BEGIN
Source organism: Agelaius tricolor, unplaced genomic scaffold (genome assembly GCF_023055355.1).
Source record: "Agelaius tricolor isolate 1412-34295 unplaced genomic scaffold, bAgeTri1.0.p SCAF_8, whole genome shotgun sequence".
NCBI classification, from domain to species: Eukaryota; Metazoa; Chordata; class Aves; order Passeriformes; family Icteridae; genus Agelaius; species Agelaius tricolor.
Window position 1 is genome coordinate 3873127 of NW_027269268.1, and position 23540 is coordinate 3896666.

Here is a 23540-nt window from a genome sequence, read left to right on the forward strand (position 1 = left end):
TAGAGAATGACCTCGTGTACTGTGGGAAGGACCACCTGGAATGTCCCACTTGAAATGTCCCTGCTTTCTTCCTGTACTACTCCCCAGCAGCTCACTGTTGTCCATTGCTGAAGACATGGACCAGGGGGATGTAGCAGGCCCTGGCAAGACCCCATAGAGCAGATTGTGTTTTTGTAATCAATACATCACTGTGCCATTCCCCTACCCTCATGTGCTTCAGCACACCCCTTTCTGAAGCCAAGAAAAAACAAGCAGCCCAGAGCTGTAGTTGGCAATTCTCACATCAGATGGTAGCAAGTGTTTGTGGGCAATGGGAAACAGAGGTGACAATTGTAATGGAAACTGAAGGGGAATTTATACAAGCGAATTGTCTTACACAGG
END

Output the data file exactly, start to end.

Source organism: Agelaius tricolor, unplaced genomic scaffold (genome assembly GCF_023055355.1).
Source record: "Agelaius tricolor isolate 1412-34295 unplaced genomic scaffold, bAgeTri1.0.p SCAF_8, whole genome shotgun sequence".
NCBI classification, from domain to species: Eukaryota; Metazoa; Chordata; class Aves; order Passeriformes; family Icteridae; genus Agelaius; species Agelaius tricolor.
Window position 1 is genome coordinate 3873127 of NW_027269268.1, and position 23540 is coordinate 3896666.

Here is a 23540-nt window from a genome sequence, read left to right on the forward strand (position 1 = left end):
TAGAGAATGACCTCGTGTACTGTGGGAAGGACCACCTGGAATGTCCCACTTGAAATGTCCCTGCTTTCTTCCTGTACTACTCCCCAGCAGCTCACTGTTGTCCATTGCTGAAGACATGGACCAGGGGGATGTAGCAGGCCCTGGCAAGACCCCATAGAGCAGATTGTGTTTTTGTAATCAATACATCACTGTGCCATTCCCCTACCCTCATGTGCTTCAGCACACCCCTTTCTGAAGCCAAGAAAAAACAAGCAGCCCAGAGCTGTAGTTGGCAATTCTCACATCAGATGGTAGCAAGTGTTTGTGGGCAATGGGAAACAGAGGTGACAATTGTAATGGAAACTGAAGGGGAATTTATACAAGCGAATTGTCTTACACAGG